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Originally Posted by JackDaw
i have just purchased a shimano XT gear change system for my handle bars. no problems with installation. i hgave found though that when i change to go higher on the rear sprocket the gear goes lower. it says on the handlebar mechanism though that the gear has gone higher. i.e i can be in very high on the handle bar but it is 1st gear on the rear sprocket.

is this a known problem?? if so how can i fix this?? have i installed it wrong??
Just to clarify things.

What are you calling 1st gear on the rear sprocket?
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Old 10-15-06, 02:30 PM
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Very good description of the mechanism and problems with "Rapid Rise". I've always thought that relying on the derailleur spring to force the downshifts wasn't a good idea. As you mentioned, the shifts you are often in a REAL HURRY for are downshifts and usually more than one.

BTW, breaking your posting into a few paragraphs would make it a bit easier to read. The info is very good but tends to get lost in the mass of words.
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Old 10-15-06, 02:43 PM
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Originally Posted by HillRider
BTW, breaking your posting into a few paragraphs would make it a bit easier to read. The info is very good but tends to get lost in the mass of words.
Yeah. Sorry. I was in a hurry. I'll fix it now.
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Old 08-21-08, 09:10 AM
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Originally Posted by khuon View Post
Rapid-Rise sucks in many ways, IMHO. For the non-XC racer who hasn't had a chance to go over and preview every trail/course, the Rapid-Rise introduces many annoyances beyond just having to rethink which direction to shift. The first is that you have to click your way in the downshift direction one gear at a time.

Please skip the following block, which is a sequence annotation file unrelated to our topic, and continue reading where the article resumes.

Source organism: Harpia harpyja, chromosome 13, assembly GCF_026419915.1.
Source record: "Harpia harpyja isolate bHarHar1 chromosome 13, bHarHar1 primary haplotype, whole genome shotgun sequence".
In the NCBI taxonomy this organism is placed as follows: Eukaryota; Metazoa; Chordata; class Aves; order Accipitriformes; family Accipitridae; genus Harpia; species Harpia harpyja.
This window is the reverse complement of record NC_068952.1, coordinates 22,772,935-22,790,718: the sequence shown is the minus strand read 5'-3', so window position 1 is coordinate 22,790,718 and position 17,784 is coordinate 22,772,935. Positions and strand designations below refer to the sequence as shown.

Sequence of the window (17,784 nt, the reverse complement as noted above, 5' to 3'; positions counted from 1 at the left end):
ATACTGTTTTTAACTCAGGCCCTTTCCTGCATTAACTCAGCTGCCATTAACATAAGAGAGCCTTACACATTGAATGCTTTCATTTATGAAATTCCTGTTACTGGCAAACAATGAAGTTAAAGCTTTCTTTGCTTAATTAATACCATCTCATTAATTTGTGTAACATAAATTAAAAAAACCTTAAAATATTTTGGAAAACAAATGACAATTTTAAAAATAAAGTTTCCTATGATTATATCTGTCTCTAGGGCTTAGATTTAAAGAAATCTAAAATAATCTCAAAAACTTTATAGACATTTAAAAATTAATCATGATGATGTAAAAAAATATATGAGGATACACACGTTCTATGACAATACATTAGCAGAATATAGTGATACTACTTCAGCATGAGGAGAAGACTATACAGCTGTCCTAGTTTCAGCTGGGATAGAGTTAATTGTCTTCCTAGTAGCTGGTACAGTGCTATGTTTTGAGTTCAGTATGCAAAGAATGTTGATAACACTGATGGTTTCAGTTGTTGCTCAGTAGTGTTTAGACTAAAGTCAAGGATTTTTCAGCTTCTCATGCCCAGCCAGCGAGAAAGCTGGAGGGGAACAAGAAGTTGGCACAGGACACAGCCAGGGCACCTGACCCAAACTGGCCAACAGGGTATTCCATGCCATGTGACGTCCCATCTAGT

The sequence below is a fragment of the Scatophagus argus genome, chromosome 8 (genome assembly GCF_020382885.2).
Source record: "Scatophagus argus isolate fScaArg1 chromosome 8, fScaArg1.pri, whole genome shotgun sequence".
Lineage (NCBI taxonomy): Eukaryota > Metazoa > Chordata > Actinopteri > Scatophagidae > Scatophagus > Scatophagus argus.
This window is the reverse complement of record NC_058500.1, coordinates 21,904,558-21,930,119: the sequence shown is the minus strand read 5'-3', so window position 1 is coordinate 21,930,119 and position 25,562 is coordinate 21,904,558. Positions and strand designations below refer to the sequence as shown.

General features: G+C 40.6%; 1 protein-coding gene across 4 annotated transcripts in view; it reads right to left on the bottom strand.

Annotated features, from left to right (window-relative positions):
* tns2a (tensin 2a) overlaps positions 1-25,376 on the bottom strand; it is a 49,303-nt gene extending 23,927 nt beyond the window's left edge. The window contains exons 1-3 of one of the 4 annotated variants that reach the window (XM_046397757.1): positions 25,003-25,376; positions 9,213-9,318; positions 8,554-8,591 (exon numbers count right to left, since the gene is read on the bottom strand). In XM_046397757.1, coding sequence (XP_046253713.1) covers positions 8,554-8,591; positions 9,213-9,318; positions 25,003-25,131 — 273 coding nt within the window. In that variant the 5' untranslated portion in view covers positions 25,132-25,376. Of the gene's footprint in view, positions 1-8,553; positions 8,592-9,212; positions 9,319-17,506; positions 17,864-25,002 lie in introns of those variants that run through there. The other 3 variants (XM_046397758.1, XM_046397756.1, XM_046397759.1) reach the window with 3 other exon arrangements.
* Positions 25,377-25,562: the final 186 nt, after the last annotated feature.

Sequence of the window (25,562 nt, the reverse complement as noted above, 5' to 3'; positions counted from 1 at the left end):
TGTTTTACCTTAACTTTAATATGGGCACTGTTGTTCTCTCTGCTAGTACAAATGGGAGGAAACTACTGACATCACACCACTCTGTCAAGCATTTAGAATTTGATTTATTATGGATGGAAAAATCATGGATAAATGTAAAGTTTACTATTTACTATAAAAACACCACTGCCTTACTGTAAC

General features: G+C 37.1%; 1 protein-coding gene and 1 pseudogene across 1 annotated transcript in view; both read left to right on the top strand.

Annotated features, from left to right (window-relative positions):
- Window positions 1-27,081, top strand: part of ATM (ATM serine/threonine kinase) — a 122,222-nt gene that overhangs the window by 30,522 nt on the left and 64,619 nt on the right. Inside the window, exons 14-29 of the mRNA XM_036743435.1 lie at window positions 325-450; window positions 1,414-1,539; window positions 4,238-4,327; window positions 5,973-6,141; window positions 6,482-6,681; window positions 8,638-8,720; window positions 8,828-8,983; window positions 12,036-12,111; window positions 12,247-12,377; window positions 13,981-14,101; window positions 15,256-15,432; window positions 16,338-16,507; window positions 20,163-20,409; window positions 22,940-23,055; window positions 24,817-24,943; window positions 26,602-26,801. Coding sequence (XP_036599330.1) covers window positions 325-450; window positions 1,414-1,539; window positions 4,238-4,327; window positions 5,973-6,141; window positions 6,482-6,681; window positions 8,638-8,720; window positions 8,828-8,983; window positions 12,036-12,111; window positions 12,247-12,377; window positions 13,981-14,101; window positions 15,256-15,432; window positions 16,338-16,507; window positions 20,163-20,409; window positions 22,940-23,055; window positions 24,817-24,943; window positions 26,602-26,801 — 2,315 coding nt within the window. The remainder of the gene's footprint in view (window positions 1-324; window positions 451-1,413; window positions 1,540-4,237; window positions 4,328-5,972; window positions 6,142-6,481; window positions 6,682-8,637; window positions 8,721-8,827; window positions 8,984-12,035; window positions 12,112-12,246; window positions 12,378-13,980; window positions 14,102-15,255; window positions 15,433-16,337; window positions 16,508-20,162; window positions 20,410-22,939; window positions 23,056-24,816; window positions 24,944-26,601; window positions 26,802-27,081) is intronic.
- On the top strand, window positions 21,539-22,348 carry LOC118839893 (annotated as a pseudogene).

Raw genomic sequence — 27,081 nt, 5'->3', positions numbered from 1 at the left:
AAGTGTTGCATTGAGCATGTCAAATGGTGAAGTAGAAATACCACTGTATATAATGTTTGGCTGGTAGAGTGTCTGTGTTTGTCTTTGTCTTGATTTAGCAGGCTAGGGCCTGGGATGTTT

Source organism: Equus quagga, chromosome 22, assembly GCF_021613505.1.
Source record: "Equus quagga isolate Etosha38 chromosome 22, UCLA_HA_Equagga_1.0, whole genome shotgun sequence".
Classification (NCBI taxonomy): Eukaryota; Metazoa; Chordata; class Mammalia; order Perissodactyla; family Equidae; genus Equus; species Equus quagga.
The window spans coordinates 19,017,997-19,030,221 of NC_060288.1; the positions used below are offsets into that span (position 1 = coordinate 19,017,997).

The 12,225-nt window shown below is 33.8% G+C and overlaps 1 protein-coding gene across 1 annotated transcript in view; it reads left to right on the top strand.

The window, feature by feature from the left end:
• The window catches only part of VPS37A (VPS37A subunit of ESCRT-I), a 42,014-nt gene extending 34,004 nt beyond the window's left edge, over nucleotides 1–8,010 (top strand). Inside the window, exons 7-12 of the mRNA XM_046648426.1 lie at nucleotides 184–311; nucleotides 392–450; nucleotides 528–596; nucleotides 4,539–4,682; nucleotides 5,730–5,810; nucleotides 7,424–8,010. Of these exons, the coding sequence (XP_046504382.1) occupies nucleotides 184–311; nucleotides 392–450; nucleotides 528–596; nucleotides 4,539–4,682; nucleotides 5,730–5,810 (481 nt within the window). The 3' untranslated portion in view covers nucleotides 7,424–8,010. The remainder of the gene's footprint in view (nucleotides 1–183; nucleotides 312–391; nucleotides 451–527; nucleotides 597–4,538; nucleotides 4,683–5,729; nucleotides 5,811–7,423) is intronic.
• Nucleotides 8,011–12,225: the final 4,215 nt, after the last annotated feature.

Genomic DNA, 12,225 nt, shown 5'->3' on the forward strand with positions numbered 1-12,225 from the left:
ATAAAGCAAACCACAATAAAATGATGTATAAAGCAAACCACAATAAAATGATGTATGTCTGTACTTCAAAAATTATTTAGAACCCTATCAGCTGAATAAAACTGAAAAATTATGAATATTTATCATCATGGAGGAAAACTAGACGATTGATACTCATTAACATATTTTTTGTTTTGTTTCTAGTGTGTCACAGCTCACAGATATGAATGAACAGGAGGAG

I'm new to some of this bike stuff and I thought I knew what rapid rise was but after reading your comment (above) I'm now not so sure. I thought rapid rise was a mechanism such that with one click of the shifter it would release all the tension on the cable and return the derailleur to it's normal (low for a low normal rear derailleur) position. You indicate that you have to down shift one gear at a time. Can you help clear this up for me?

Thanks,
Nick
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Old 08-21-08, 09:27 AM
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Originally Posted by nickdu View Post
I'm new to some of this bike stuff and I thought I knew what rapid rise was but after reading your comment (above) I'm now not so sure. I thought rapid rise was a mechanism such that with one click of the shifter it would release all the tension on the cable and return the derailleur to it's normal (low for a low normal rear derailleur) position. You indicate that you have to down shift one gear at a time. Can you help clear this up for me?

Thanks,
Nick
Shimano always "releases" one gear at a time. With the old "high normal" system, you could only upshift (go to a smaller cog) one cog at a time and had to click multiple times to get additional smaller cogs. You could "downshift" (go to a bigger cog) as many as three or four at a time with a full sweep of the lever.

With the "Rapid Rise" system, the reverse is true. You can only downshift one cog at a time and have to click the lever once for each cog you want. Multiple upshifts can be made by sweeping the lever further.
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Old 08-21-08, 09:46 AM
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I do not believe that Shimano makes a matching rapid rise shifter on which the gear numbers are reversed.

If 1 is high on one style rear derailleur, then its low when the other derailleur is installed.

No other changes necessary except inside your head.
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Old 08-21-08, 03:12 PM
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Originally Posted by HillRider View Post
Shimano always "releases" one gear at a time. With the old "high normal" system, you could only upshift (go to a smaller cog) one cog at a time and had to click multiple times to get additional smaller cogs. You could "downshift" (go to a bigger cog) as many as three or four at a time with a full sweep of the lever.

With the "Rapid Rise" system, the reverse is true. You can only downshift one cog at a time and have to click the lever once for each cog you want. Multiple upshifts can be made by sweeping the lever further.
Initially I was thinking I wanted rapid rise because I thought I could go all the way to the lowest gear (biggest cog) with one click. Now that you've explained it for me (thanks) it sounds like I want a "top normal" rear derailleur.

Nick